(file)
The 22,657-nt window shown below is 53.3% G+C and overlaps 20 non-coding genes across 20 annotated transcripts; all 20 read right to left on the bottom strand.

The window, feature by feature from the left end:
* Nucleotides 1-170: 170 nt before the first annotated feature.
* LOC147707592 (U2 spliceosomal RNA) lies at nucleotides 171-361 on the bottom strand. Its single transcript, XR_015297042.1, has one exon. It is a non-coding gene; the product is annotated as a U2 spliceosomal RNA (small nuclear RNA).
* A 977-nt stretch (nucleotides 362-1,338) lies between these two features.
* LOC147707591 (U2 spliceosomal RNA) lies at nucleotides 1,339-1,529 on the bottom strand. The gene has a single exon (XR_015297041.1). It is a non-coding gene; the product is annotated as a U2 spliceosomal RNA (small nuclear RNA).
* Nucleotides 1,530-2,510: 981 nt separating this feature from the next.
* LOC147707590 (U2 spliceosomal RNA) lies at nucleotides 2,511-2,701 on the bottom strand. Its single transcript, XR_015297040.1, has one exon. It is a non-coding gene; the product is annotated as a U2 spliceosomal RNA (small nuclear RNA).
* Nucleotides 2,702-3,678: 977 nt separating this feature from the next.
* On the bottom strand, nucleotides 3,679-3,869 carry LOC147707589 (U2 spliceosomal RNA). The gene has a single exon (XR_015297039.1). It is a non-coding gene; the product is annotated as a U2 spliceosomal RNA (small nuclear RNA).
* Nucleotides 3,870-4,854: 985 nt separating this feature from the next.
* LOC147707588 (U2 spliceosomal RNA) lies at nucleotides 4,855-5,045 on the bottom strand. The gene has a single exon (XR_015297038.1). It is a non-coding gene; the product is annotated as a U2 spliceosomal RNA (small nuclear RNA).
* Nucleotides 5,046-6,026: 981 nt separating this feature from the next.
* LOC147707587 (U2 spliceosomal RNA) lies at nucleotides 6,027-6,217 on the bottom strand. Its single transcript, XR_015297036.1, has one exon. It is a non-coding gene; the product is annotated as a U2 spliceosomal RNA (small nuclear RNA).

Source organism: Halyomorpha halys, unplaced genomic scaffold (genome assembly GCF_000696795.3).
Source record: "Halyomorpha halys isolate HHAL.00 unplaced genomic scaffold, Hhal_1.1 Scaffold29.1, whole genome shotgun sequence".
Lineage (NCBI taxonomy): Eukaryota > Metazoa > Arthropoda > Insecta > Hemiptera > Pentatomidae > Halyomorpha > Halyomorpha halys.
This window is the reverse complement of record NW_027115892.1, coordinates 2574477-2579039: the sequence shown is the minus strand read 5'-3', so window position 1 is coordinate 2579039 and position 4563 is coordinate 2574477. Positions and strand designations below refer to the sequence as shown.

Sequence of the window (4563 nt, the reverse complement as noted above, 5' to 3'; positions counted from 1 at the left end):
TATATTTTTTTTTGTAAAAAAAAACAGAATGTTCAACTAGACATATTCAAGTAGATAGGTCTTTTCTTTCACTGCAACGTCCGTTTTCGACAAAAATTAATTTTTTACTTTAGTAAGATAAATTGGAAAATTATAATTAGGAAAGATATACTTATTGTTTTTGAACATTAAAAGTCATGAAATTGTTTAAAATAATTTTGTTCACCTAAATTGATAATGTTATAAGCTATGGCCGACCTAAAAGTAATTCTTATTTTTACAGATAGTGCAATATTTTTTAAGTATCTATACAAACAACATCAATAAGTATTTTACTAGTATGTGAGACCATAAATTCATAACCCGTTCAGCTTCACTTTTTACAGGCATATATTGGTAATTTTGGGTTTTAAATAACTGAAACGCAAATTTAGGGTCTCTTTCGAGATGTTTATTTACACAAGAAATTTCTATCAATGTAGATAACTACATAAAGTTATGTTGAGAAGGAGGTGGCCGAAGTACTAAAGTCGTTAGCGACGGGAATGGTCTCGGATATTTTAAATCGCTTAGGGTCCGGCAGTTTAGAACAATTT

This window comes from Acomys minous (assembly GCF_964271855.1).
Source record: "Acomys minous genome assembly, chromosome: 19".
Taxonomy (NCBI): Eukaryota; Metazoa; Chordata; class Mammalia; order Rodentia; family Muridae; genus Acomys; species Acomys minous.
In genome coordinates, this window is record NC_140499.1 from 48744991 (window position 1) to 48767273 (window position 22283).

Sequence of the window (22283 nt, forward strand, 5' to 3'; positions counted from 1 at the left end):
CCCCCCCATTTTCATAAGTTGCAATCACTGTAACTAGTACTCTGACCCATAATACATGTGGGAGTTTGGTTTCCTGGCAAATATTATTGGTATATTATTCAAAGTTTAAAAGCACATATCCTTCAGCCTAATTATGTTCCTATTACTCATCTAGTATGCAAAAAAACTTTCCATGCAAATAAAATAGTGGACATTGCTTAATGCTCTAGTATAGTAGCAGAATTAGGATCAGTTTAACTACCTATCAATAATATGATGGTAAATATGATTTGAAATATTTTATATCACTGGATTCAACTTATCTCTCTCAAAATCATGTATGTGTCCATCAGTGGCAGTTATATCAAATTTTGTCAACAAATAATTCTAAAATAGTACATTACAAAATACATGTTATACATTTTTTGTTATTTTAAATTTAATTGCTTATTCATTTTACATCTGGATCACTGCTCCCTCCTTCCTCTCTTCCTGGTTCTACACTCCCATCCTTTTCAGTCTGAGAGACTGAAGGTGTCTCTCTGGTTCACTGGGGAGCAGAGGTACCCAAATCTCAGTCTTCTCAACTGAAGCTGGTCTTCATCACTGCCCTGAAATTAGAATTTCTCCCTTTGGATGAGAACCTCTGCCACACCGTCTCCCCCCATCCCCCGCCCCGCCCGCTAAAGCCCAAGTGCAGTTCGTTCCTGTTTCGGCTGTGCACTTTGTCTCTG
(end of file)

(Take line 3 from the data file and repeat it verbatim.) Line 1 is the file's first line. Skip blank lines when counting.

* Nucleotides 1-170: 170 nt before the first annotated feature.